Peace and Conflict Studies
At the onset of World War II, Mohandas Gandhi wrote two separate letters to Adolf Hitler. Though neither letter ever reached the Führer, both are readily accessible, via Internet, to 21st Century readers, for whom the content of the letters may prove both alarming and instructive. Why did Gandhi address the chief Nazi as his ‘Dear Friend’? Why did he write with such profound respect and humility when addressing a man accused of ‘monstrous’ acts? Did he really believe his appeals would persuade Hitler to end the war?
This article will examine Gandhi’s letters to Hitler as notable examples of the Mahatma’s everyday practice of peace. His sympathetic approach to the Führer, models a deep practice of nonviolent values which, while quite shocking to those of us working in today’s ‘woke’ environment, can, if we approach it with open minds, provide an opportunity to explore the strategic value of Gandhi’s principled methods. Understanding the nonviolent strategy we find deeply embedded in these short letters can offer us useful guidance on how to talk to people we disagree with, how to restore community relationships in our increasingly fractured and polarised societies, and how to establish today’s truths as we understand them in a world where the existence of truth is increasingly debated. If we approach our opponents as ‘dear friends’, we can restore and rebuild nonviolence as the foundation of our own peace praxis.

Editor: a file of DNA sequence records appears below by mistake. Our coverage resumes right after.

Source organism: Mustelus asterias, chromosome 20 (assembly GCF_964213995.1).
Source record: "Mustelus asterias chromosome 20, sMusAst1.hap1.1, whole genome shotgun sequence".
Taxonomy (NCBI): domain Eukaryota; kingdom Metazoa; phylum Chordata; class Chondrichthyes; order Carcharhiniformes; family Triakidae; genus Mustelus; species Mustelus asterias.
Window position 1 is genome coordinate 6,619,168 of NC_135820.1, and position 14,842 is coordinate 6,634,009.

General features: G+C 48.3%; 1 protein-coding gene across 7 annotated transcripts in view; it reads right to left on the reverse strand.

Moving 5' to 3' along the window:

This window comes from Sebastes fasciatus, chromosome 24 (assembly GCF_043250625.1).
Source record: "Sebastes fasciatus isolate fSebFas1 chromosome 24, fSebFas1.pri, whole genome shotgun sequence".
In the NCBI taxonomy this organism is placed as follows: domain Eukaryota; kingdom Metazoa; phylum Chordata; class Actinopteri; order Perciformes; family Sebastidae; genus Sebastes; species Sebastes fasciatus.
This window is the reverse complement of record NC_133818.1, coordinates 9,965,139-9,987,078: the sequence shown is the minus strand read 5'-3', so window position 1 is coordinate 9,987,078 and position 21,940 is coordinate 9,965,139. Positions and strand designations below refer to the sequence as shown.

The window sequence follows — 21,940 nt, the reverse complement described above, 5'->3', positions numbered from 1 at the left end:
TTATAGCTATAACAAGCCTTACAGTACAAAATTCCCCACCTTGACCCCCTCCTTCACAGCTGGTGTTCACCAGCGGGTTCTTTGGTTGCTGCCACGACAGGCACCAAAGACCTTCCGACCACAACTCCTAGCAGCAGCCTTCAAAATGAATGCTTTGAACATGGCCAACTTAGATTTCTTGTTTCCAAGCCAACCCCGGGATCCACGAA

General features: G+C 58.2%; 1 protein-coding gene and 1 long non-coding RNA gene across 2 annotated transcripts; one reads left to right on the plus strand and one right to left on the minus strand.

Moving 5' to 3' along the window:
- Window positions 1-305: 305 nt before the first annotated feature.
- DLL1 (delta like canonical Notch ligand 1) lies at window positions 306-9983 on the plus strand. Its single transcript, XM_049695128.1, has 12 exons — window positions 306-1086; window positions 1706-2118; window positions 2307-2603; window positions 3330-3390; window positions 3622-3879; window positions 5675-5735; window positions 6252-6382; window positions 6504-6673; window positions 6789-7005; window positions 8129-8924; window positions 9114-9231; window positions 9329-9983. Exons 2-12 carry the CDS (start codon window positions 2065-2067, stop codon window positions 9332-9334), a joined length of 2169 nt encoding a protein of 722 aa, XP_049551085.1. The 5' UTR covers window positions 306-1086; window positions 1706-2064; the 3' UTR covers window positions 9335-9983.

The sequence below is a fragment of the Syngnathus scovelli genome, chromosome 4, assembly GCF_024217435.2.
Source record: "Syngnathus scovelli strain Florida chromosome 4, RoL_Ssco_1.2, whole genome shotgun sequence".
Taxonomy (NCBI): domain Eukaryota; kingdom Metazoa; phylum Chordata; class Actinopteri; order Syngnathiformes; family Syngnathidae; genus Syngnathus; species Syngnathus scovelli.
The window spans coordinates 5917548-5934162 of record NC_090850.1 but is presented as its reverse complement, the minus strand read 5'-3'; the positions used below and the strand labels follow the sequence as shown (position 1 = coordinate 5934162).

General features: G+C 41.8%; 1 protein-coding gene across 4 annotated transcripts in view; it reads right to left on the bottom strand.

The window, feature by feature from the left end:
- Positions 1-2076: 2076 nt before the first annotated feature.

Kraemer, Kelly Rae. "‘Dear Friend’: The Practice of Nonviolence in Gandhi’s Letters to Hitler." Journal of Transdisciplinary Peace Praxis, vol. 4, no. 2, 2022, pp. 13-32.